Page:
"Journey of the Magi" is a poem by T.S. Eliot, first published in 1927 in a series of pamphlets related to Christmas. The poem was written shortly after Eliot's conversion to the Anglican faith. Accordingly, though the poem is an allegorical dramatic that inhabits the voice of one the magi (the three wise men who visit the infant Jesus), it's also generally considered to be a deeply personal poem. Indeed, the magus in the poem shares Eliot's view that spiritual transformation is not a comfort, but an ongoing process—an arduous journey seemingly without end. The magus's view on the birth of Jesus—and the shift from the old ways to Christianity—is complex and ambivalent.
'A cold coming ...
... dead of winter.'
And the camels ...
... girls bringing sherbet.
Then the camel ...
... had of it.
At the end ...
... was all folly.
Then at dawn ...
... in the meadow.
Then we came ...
... might say) satisfactory.
All this was ...
... Birth or Death?
There was a ...
... Death, our death.
We returned to ...
... of another death.
Select any word below to get its definition in the context of the poem. The words are listed in the order in which they appear in the poem.
Eliot's Reading — The poem read by its author.
Lancelot Andrewes's Sermon — The 1622 Christmas sermon of the British bishop Lancelot Andrewes, which Eliot adapted for the poem's opening.
A Documentary on the Poet — A BBC production about Eliot's life and work.
Eliot and Christianity — An article exploring Eliot's relationship with his religion.
More Poems and Eliot's Biography — A valuable resource on Eliot's life and work from the Poetry Foundation.
1'A cold coming we had of it,
2Just the worst time of the year
3For a journey, and such a long journey:
4The ways deep and the weather sharp,
5The very dead of winter.'
6And the camels galled, sore-footed, refractory,
7Lying down in the melting snow.
8There were times we regretted
9The summer palaces on slopes, the terraces,
10And the silken girls bringing sherbet.
11Then the camel men cursing and grumbling
12and running away, and wanting their liquor and women,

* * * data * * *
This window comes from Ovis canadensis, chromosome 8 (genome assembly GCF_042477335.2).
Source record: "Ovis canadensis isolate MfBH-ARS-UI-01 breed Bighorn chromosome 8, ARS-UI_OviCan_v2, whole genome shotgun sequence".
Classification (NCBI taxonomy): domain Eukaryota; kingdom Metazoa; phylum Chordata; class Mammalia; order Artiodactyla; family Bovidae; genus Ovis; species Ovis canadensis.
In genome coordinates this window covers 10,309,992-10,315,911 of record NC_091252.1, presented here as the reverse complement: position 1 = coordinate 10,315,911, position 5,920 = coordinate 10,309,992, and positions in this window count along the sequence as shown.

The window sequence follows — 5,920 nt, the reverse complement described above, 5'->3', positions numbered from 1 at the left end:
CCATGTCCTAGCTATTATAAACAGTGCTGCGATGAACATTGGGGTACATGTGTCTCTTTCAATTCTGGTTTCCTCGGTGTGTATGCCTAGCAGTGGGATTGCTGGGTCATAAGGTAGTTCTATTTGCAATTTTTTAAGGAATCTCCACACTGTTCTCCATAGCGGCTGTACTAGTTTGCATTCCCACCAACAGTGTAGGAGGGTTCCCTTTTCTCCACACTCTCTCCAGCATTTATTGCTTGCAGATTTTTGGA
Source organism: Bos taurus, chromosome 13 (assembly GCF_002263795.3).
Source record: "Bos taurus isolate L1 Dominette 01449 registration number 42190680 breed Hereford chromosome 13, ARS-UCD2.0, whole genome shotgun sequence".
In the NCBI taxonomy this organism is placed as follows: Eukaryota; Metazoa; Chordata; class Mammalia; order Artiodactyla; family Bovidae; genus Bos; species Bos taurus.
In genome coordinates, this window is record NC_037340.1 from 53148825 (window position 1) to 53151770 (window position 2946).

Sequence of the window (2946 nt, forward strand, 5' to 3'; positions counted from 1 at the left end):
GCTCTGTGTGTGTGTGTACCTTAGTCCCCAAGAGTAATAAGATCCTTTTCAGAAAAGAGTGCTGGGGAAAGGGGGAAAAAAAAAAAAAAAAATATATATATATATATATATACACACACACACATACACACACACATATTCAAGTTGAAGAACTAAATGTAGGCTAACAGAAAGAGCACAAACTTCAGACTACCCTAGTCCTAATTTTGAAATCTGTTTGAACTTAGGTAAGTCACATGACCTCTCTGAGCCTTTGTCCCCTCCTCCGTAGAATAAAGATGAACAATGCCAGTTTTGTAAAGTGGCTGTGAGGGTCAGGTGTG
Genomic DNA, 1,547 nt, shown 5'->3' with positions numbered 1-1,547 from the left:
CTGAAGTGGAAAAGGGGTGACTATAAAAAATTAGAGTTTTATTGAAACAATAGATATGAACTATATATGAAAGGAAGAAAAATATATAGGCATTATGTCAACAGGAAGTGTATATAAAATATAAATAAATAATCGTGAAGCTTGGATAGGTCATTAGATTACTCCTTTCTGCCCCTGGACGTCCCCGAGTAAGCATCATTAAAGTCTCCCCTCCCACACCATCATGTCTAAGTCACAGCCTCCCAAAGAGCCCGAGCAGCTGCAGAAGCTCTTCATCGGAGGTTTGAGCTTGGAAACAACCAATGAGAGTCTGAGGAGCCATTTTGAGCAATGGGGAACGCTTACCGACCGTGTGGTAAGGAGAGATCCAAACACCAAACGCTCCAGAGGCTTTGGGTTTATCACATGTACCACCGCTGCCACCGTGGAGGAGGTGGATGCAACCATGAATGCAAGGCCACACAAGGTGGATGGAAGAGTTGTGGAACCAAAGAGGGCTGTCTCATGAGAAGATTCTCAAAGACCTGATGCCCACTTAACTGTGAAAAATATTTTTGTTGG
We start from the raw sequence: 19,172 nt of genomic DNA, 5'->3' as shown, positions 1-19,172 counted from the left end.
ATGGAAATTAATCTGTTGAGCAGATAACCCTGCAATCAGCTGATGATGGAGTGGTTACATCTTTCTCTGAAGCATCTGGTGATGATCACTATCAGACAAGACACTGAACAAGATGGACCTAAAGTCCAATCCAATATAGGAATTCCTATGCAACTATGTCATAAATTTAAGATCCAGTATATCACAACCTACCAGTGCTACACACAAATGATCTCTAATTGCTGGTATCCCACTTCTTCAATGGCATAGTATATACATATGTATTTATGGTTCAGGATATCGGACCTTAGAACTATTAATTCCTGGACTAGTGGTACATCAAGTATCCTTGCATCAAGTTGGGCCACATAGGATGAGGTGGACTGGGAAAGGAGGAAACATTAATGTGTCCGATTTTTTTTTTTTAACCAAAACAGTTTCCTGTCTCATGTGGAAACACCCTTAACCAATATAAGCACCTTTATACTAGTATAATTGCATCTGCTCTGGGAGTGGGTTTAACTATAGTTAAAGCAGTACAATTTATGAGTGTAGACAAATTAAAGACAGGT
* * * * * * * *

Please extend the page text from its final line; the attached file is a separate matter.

13And the night-fires going out, and the lack of shelters,
14And the cities hostile and the towns unfriendly
15And the villages dirty and charging high prices:
16A hard time we had of it.
17At the end we preferred to travel all night,
18Sleeping in snatches,
19With the voices singing in our ears, saying
20That this was all folly.
21Then at dawn we came down to a temperate valley,
22Wet, below the snow line, smelling of vegetation;
23With a running stream and a water-mill beating the darkness,
24And three trees on the low sky,
25And an old white horse galloped away in the meadow.
26Then we came to a tavern with vine-leaves over the lintel,
27Six hands at an open door dicing for pieces of silver,
28And feet kicking the empty wine-skins.
29But there was no information, and so we continued
30And arriving at evening, not a moment too soon
31Finding the place; it was (you might say) satisfactory.
32All this was a long time ago, I remember,
33And I would do it again, but set down
34This set down
35This: were we led all that way for
36Birth or Death? There was a Birth, certainly
37We had evidence and no doubt. I had seen birth and death,
38But had thought they were different; this Birth was
39Hard and bitter agony for us, like Death, our death.
40We returned to our places, these Kingdoms,
41But no longer at ease here, in the old dispensation,
42With an alien people clutching their gods.
43I should be glad of another death.